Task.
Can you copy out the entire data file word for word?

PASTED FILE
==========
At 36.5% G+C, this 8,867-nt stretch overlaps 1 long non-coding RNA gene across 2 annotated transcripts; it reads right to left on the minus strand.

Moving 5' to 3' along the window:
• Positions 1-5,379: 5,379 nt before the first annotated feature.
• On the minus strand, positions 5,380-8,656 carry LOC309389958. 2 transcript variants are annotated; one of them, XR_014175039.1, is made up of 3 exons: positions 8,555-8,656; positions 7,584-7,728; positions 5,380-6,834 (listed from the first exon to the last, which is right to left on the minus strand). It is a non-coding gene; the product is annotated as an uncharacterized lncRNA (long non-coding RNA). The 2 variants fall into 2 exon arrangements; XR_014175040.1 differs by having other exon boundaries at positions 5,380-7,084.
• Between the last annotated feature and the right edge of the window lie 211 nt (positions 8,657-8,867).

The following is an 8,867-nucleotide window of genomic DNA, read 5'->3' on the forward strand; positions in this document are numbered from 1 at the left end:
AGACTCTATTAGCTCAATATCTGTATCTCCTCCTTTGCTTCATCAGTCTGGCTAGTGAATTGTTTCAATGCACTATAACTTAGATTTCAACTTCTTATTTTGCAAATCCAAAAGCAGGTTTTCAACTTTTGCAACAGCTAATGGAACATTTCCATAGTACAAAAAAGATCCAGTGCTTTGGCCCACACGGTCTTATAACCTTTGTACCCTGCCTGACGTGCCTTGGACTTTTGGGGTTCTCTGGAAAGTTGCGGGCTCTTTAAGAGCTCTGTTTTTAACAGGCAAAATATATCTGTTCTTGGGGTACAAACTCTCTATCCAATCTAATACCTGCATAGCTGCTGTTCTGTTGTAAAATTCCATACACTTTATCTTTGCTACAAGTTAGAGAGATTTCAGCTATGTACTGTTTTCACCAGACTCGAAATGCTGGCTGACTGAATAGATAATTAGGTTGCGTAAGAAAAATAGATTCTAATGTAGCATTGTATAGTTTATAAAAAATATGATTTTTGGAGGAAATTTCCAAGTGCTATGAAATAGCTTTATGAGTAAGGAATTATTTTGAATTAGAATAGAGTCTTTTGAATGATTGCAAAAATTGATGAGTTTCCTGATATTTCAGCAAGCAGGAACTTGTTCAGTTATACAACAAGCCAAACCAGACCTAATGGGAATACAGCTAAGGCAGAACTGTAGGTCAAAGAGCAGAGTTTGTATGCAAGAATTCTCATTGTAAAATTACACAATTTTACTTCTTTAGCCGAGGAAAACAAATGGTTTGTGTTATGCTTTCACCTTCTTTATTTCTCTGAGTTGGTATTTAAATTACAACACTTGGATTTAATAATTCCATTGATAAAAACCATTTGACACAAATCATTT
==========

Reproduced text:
At 36.5% G+C, this 8,867-nt stretch overlaps 1 long non-coding RNA gene across 2 annotated transcripts; it reads right to left on the minus strand.

Moving 5' to 3' along the window:
• Positions 1-5,379: 5,379 nt before the first annotated feature.
• On the minus strand, positions 5,380-8,656 carry LOC309389958. 2 transcript variants are annotated; one of them, XR_014175039.1, is made up of 3 exons: positions 8,555-8,656; positions 7,584-7,728; positions 5,380-6,834 (listed from the first exon to the last, which is right to left on the minus strand). It is a non-coding gene; the product is annotated as an uncharacterized lncRNA (long non-coding RNA). The 2 variants fall into 2 exon arrangements; XR_014175040.1 differs by having other exon boundaries at positions 5,380-7,084.
• Between the last annotated feature and the right edge of the window lie 211 nt (positions 8,657-8,867).

The following is an 8,867-nucleotide window of genomic DNA, read 5'->3' on the forward strand; positions in this document are numbered from 1 at the left end:
AGACTCTATTAGCTCAATATCTGTATCTCCTCCTTTGCTTCATCAGTCTGGCTAGTGAATTGTTTCAATGCACTATAACTTAGATTTCAACTTCTTATTTTGCAAATCCAAAAGCAGGTTTTCAACTTTTGCAACAGCTAATGGAACATTTCCATAGTACAAAAAAGATCCAGTGCTTTGGCCCACACGGTCTTATAACCTTTGTACCCTGCCTGACGTGCCTTGGACTTTTGGGGTTCTCTGGAAAGTTGCGGGCTCTTTAAGAGCTCTGTTTTTAACAGGCAAAATATATCTGTTCTTGGGGTACAAACTCTCTATCCAATCTAATACCTGCATAGCTGCTGTTCTGTTGTAAAATTCCATACACTTTATCTTTGCTACAAGTTAGAGAGATTTCAGCTATGTACTGTTTTCACCAGACTCGAAATGCTGGCTGACTGAATAGATAATTAGGTTGCGTAAGAAAAATAGATTCTAATGTAGCATTGTATAGTTTATAAAAAATATGATTTTTGGAGGAAATTTCCAAGTGCTATGAAATAGCTTTATGAGTAAGGAATTATTTTGAATTAGAATAGAGTCTTTTGAATGATTGCAAAAATTGATGAGTTTCCTGATATTTCAGCAAGCAGGAACTTGTTCAGTTATACAACAAGCCAAACCAGACCTAATGGGAATACAGCTAAGGCAGAACTGTAGGTCAAAGAGCAGAGTTTGTATGCAAGAATTCTCATTGTAAAATTACACAATTTTACTTCTTTAGCCGAGGAAAACAAATGGTTTGTGTTATGCTTTCACCTTCTTTATTTCTCTGAGTTGGTATTTAAATTACAACACTTGGATTTAATAATTCCATTGATAAAAACCATTTGACACAAATCATTT